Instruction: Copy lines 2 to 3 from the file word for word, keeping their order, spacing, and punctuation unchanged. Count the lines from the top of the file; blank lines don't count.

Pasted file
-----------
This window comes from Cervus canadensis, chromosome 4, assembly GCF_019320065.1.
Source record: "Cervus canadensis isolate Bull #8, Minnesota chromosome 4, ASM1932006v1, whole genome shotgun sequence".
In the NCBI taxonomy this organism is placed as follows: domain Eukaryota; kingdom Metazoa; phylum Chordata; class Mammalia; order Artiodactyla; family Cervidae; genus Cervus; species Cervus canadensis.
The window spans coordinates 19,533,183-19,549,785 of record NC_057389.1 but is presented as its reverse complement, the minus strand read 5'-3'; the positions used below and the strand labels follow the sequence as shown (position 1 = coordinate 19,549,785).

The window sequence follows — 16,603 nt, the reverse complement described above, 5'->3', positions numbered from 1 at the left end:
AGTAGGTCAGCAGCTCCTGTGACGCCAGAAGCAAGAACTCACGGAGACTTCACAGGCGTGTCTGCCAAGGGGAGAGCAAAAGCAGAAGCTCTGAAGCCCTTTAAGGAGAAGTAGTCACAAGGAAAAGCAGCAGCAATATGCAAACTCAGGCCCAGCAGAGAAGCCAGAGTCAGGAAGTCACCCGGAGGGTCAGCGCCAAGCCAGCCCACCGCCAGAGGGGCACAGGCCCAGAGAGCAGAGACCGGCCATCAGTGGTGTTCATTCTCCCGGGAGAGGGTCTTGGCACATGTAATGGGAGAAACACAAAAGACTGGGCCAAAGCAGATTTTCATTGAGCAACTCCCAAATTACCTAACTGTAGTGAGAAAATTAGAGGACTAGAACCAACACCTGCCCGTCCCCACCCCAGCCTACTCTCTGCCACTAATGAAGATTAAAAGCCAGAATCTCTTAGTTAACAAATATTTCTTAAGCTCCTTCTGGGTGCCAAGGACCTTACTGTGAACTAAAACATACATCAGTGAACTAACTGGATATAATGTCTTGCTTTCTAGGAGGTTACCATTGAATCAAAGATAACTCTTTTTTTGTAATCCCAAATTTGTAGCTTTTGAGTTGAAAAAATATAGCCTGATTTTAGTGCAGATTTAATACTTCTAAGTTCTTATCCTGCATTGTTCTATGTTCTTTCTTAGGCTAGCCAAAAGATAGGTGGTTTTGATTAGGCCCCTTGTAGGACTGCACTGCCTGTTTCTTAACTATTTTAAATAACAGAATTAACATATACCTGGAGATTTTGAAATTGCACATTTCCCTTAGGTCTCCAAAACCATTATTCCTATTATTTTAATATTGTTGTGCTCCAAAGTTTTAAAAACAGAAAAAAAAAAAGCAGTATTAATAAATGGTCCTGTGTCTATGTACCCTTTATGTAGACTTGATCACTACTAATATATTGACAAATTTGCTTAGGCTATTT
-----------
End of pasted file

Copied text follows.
Source record: "Cervus canadensis isolate Bull #8, Minnesota chromosome 4, ASM1932006v1, whole genome shotgun sequence".
In the NCBI taxonomy this organism is placed as follows: domain Eukaryota; kingdom Metazoa; phylum Chordata; class Mammalia; order Artiodactyla; family Cervidae; genus Cervus; species Cervus canadensis.